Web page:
Saturday, December 19, 2009

How can a psychiatrist write 100,000 prescriptions a year, and why this matters to Primary Care?

The Miami Herald is reporting an investigation of a psychiatrist who wrote almost 100, 000 prescriptions a year. Sen. Grassley and the feds have halted payment to this Miami psychiatrist who stated that "he prescribes only what is medically necessary" and "works long hours, seeing patients for 10 minutes at a time and many of his patients need four or five medications."

I have no personal knowledge, interaction, acquaintance with psychiatrist Dr. Mendez-Villamil. However, though this sounds fraudulent (which is why the fed likely pulled payment), how could this doctor personally benefit from all of these scripts? Doctors do not get paid by how many prescriptions they write (unless you count docs like oncologists who collect fees for administering chemotherapy). Drug companies are now forbidden to wine and dine doctors, so it is highly unlikely that some pharmaceutical rep is incentivizing this psychiatrist. Besides, these patients areMedicare and Medicaid, so they are likely getting generics in the first place.

So if there is no wrong doing or even an incentive to write all those scripts, is this even possible and why does it happen? If the good doctor is seeing patients every 10 minutes, and each patient needs 4-5 prescriptions (assuming an 8 hour day); that's 46 patients a day needing about 3 prescriptions on average to yield the 150 prescriptions a day that Dr. Mendez Villamil is "accused" of writing. Though this may not be good medicine, with that volume of patients, the numbers sound pretty reasonable, espescially since many chronic psychiatric patients are on multiple medicines. So it it possible that one psychiatrist sees almost 50 Medicare and Medicaid patients a day in 10 minute visits? If the psychiatrist accepts Medicare and Medicaid, then this is actually quite likely the case (and probably not the exception but the rule).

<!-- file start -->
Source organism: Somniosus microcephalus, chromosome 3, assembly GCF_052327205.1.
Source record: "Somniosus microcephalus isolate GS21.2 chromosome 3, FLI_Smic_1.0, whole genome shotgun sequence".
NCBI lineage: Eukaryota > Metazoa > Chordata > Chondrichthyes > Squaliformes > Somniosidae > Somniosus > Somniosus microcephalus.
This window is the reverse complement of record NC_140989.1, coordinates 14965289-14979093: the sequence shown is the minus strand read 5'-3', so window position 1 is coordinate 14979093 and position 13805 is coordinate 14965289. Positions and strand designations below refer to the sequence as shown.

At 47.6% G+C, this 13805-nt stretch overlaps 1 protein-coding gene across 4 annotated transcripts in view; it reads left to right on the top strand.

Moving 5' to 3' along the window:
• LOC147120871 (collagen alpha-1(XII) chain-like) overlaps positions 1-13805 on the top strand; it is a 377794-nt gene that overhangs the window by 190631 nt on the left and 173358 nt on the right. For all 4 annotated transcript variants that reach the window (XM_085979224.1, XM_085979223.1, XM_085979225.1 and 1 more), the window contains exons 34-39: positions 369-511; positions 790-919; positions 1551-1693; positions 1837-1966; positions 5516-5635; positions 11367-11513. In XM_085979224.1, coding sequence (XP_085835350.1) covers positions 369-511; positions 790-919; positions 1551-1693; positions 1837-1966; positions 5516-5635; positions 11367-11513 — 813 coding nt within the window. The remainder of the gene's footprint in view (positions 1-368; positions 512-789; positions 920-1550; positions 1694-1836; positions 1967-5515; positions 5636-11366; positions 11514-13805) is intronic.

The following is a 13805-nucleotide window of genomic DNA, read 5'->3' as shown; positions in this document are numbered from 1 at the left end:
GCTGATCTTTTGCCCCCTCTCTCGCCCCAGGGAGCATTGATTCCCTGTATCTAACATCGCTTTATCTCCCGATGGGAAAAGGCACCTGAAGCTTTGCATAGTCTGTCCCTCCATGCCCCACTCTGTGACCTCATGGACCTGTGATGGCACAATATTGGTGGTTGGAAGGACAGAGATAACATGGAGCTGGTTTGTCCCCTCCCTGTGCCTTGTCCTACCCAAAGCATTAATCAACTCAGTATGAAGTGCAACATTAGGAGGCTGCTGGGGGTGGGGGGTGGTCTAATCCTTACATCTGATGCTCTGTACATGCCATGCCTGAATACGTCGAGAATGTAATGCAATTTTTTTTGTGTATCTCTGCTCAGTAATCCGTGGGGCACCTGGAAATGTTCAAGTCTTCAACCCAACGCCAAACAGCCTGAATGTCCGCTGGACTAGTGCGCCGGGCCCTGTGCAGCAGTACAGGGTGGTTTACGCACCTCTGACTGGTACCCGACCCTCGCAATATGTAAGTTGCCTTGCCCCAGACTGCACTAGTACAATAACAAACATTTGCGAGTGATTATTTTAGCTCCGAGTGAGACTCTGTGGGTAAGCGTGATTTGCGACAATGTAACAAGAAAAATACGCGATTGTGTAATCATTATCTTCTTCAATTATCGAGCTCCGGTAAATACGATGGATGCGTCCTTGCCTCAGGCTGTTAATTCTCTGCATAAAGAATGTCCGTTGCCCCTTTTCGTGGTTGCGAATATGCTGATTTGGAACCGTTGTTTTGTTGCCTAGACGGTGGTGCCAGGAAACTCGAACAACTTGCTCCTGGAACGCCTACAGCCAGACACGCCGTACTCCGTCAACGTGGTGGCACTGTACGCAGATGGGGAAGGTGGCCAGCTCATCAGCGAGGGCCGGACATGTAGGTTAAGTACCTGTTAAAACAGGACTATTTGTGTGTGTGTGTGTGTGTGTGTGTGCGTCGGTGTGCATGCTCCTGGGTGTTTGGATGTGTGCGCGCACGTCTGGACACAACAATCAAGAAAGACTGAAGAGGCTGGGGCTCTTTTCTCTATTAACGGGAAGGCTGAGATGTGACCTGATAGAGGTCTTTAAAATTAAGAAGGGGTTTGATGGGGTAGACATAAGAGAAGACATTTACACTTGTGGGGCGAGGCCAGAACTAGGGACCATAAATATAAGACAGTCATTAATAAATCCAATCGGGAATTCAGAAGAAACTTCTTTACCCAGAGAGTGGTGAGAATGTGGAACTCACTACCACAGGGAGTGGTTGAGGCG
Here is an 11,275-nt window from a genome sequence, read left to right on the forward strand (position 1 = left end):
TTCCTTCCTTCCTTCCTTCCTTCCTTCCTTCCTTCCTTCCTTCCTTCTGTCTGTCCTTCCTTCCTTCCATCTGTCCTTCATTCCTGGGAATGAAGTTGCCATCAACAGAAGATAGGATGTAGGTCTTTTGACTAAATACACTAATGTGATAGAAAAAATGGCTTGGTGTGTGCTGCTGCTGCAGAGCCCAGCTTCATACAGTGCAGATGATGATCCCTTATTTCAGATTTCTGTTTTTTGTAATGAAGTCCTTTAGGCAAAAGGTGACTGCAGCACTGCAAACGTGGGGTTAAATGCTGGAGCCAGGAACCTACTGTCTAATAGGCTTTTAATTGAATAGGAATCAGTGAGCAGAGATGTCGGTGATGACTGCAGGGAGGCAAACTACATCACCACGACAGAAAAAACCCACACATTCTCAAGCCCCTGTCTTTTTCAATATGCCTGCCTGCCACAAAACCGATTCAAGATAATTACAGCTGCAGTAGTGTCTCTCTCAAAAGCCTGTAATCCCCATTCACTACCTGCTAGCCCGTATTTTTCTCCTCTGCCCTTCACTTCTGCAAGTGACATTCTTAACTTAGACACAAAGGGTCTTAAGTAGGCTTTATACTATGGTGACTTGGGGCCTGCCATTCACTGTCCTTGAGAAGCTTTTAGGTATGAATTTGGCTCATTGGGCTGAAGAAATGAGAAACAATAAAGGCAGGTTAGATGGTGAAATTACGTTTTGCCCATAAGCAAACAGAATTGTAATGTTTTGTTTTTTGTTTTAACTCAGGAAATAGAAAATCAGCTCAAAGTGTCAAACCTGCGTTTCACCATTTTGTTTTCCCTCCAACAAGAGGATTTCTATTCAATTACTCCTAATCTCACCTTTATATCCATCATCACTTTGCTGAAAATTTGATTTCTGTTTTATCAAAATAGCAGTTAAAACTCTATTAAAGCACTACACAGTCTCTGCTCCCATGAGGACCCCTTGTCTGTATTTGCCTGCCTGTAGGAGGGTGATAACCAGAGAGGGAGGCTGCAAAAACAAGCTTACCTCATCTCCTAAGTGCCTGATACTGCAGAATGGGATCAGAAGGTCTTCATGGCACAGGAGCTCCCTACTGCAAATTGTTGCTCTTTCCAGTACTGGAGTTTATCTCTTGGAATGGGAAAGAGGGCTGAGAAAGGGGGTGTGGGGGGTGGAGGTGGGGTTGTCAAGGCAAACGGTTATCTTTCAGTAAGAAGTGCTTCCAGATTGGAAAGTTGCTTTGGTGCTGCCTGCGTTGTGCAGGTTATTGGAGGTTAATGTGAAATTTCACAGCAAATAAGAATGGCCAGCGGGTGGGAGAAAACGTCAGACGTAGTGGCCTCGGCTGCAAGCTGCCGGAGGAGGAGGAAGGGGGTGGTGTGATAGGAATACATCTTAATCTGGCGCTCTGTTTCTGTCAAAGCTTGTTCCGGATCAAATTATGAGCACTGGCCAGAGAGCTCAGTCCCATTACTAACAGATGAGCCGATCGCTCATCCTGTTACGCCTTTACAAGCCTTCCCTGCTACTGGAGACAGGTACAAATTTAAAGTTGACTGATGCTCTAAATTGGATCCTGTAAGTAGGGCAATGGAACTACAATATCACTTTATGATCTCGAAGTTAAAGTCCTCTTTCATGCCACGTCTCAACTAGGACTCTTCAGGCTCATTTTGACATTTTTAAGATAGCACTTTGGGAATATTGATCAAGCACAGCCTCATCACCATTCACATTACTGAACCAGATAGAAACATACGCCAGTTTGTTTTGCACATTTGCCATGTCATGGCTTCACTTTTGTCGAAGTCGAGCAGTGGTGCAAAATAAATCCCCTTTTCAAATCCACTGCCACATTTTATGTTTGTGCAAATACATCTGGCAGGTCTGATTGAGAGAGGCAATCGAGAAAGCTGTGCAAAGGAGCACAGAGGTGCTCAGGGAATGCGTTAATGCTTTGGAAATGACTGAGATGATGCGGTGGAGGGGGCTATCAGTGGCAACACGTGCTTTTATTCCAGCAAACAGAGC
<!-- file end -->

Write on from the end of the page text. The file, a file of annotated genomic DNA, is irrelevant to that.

In a piece I wrote for KevinMd a year an a half ago, I described how there are two kinds of mental health care in the US: care for those who pay with insurance and care for those who pay out of pocket. The kind of care that you see in TV and movies where a patient talks to a psychiatrist and possible gets medication; that kind of care happens, but only if you are willing to pay out of pocket. In many cases fees for a regular sessions run over $200. For those paying with insurance, the experience is quite different. If a patient sees a psychiatrist, it is usually only for medication management and usually only in short (10 minute) visits. Any "talk therapy" is relegated to a psychologist or psychiatric social worker. I mean no disrespect to some of the excellent and well qualified non-physician therapist we have in the US. I am not even stating that having a short visit with a psychiatrist for medication management and counseling done by non-MD's is bad medicine. However, the public must be aware that this is how psychiatry is practiced in the US.

In the case of Dr. Mendez-Villamil, he probably is one of only a handful of psychiatrists in Miami that accepts Medicare and Medicaid. Patients probably wait months to see him. The Miami Herald makes him look like a criminal. However, think about the majority of his colleagues who only see patients who can pay $200 or more out of pocket per visit? Dr. Mendez-Villamil is probably a hero, and if he writes 100,000 prescriptions per year this should be seen not as a crime, but a sign of a broken system.